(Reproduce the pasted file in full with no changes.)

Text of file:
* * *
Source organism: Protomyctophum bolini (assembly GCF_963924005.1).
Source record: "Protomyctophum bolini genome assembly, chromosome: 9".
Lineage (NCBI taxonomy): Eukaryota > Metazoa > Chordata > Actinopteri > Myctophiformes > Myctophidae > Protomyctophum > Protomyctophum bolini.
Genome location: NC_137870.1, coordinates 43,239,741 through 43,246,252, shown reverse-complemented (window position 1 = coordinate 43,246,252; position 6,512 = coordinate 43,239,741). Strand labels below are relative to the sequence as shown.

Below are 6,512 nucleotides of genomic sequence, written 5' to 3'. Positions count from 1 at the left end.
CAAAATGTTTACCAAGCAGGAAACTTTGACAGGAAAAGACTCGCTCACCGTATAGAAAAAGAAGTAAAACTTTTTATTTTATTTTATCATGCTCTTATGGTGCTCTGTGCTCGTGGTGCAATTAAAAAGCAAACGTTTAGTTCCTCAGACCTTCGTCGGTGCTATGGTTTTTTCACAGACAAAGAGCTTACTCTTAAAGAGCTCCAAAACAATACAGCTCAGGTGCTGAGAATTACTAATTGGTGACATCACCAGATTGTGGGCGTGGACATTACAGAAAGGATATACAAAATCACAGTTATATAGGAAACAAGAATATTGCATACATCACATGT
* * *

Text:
Source organism: Protomyctophum bolini (assembly GCF_963924005.1).
Source record: "Protomyctophum bolini genome assembly, chromosome: 9".
Lineage (NCBI taxonomy): Eukaryota > Metazoa > Chordata > Actinopteri > Myctophiformes > Myctophidae > Protomyctophum > Protomyctophum bolini.
Genome location: NC_137870.1, coordinates 43,239,741 through 43,246,252, shown reverse-complemented (window position 1 = coordinate 43,246,252; position 6,512 = coordinate 43,239,741). Strand labels below are relative to the sequence as shown.

Below are 6,512 nucleotides of genomic sequence, written 5' to 3'. Positions count from 1 at the left end.
CAAAATGTTTACCAAGCAGGAAACTTTGACAGGAAAAGACTCGCTCACCGTATAGAAAAAGAAGTAAAACTTTTTATTTTATTTTATCATGCTCTTATGGTGCTCTGTGCTCGTGGTGCAATTAAAAAGCAAACGTTTAGTTCCTCAGACCTTCGTCGGTGCTATGGTTTTTTCACAGACAAAGAGCTTACTCTTAAAGAGCTCCAAAACAATACAGCTCAGGTGCTGAGAATTACTAATTGGTGACATCACCAGATTGTGGGCGTGGACATTACAGAAAGGATATACAAAATCACAGTTATATAGGAAACAAGAATATTGCATACATCACATGT